Steven Spielberg’s ‘Minority Report’ first hit the silver screen in 2002. Loosely based on a Philip K. Dick short story, it is often referenced at industry conferences as an example of what’s possible when technology and marketing intersect.
In one particular scene, Tom Cruise’s character is walking through a mall, his retina is scanned then surrounding billboards start pushing contextual adverts to him, ‘John Anderton! You could use a Guinness right now. John Anderton! You could use a trip to the Maldives next week!’ 17 years have passed since ‘Minority Report’ was released and brand to customer interactions based on contextual and personalised recommendations are here right now.
However, there is a fine tipping point and businesses must evaluate at what point does it get creepy? Psychologist Michal Kosinski and his team of researchers proved that based on 68 Facebook ‘likes’ by a user, it was possible to predict their sexual orientation, skin colour and whether they were more likely to vote Republican or Democratic in an election.
From ‘liking’ certain pages and posts, users are inadvertently giving up information. Marketers must understand that the information they gather must provide mutual value. It’s a quid pro quo.
Customers are happy to part way with personal information if they receive something in return. If not, it becomes creepy and detrimental to the customer relationship.
The disruptive force of artificial intelligence
In the realms of sci-fi, artificial intelligence is often depicted as malevolent. Think Skynet from Terminator or Roy Batty from Blade Runner (interestingly, another Philip K. Dick adaptation). It’s all focused on what happens when the programming breaks down and the asset goes rogue.
However, reality is a stark contrast. Artificial intelligence shouldn’t give businesses reason to fear. Instead, they should consider how to embrace the technology, or risk being left in the wake of digital disruptors. IDC predicts that by 2018, one third of the top twenty in every industry will be disrupted by digitally transformed competitors.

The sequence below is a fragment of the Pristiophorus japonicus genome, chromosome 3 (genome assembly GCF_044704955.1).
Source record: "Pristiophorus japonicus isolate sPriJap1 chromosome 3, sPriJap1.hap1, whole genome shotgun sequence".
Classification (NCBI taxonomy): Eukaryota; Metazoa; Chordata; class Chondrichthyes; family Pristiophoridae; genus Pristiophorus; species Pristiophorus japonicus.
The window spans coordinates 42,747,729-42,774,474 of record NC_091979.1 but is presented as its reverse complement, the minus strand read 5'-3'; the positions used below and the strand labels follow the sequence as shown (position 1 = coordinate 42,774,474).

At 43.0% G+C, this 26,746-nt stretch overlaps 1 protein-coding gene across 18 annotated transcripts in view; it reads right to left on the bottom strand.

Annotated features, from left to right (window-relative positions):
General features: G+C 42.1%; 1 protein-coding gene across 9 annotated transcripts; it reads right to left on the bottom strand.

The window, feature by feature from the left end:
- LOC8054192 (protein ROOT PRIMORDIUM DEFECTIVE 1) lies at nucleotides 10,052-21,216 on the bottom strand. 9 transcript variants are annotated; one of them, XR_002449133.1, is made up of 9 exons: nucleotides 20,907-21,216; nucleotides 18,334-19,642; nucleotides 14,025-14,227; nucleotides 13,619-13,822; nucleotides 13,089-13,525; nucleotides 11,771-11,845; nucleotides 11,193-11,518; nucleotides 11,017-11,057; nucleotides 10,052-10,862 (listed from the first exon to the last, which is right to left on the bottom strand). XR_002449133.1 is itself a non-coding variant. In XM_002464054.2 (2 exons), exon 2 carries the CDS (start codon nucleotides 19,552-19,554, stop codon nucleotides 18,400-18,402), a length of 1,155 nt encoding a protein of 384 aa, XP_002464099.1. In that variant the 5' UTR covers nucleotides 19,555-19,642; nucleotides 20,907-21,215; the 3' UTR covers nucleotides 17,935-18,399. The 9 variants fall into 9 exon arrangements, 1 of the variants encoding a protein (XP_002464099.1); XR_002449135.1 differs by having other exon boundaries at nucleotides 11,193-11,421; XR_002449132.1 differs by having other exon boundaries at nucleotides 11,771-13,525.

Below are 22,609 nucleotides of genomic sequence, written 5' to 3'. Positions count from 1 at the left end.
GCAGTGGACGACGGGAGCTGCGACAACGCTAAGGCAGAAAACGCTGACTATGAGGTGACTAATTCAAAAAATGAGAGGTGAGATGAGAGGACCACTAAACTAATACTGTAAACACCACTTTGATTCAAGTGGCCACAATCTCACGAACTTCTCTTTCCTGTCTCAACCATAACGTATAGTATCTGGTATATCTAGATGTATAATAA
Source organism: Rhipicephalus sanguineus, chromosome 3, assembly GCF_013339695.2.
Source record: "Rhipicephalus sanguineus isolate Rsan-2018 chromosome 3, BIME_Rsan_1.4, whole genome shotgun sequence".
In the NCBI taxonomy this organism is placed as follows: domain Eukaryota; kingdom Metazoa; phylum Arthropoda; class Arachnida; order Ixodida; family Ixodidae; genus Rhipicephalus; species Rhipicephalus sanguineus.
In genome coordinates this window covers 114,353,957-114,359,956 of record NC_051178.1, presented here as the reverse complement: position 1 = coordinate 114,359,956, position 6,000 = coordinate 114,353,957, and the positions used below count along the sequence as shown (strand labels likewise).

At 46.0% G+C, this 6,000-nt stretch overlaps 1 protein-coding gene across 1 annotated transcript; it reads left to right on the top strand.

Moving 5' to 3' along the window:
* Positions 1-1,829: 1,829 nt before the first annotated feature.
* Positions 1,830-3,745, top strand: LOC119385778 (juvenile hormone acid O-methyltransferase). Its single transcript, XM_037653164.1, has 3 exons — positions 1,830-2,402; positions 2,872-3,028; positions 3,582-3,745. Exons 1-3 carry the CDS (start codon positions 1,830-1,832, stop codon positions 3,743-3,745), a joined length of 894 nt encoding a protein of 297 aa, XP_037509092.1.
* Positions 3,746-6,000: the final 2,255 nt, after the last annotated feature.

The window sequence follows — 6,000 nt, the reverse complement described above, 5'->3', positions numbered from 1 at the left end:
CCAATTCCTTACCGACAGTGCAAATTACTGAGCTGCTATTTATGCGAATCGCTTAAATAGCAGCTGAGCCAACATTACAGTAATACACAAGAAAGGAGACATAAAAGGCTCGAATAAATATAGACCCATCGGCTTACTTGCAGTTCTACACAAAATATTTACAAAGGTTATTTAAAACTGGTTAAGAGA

Disruption comes in many shapes and sizes. In the origins of CRM it was the call centre that was disrupting traditional business. Then it was the Internet and cloud computing. We’re now on the cusp of a technological revolution with artificial intelligence leading the charge.
Every channel is a service channel
Where does Science Fiction and artificial intelligence manifest itself as fact, in terms of customer engagement? Businesses today have the power, technology and most importantly, the intelligence.
Intelligence has to be behind every channel which is where artificial intelligence and machine learning comes to the fore. Intelligent tracking capabilities exist to capture what users are doing and to identify them.
Businesses are able to build an anonymous profile of a customer through digital engagement and map that profile to other customers who follow similar patterns. Those patterns of behaviour are what’s picked up by machine learning and the intelligent algorithms that drive the AI that promotes the response.
The onus is now on businesses to use AI as a tool to respond to customers in real time. When a business can create context, it can serve the customer more affectively.
By analysing data in real-time, a business knows what the customer purchased, as well as what they abandoned. By creating a rich context, a business can deliver a great experience. When a business delivers great experiences, it can transform the engagement it has with customers.
In today’s digital world, a plethora of information is available via forums and word of mouth. The majority of the buyer’s journey is complete before a customer even reaches out to a supplier.
>See also: AI: an untapped technology for UK businesses
The product or service provider is no longer viewed as a trusted advisor and, to capitalise on the window of opportunity when a customer does make contact, businesses need to provide a valuable and consistent experience across every touchpoint.
This is the age of the individual and the key to surviving and thriving is to deliver personalised engagement and interaction, making the offering relevant to the customer.
More importantly, the tools, products and intelligence needed to lead this transformation are readily available. It’s no longer the stuff of sci-fi or fantasy, businesses can do it right now. Those who are ready to move ahead and embrace the technology will better serve their customers, and therefore succeed.
Sourced by Jamie Anderson, CMO, SAP Hybris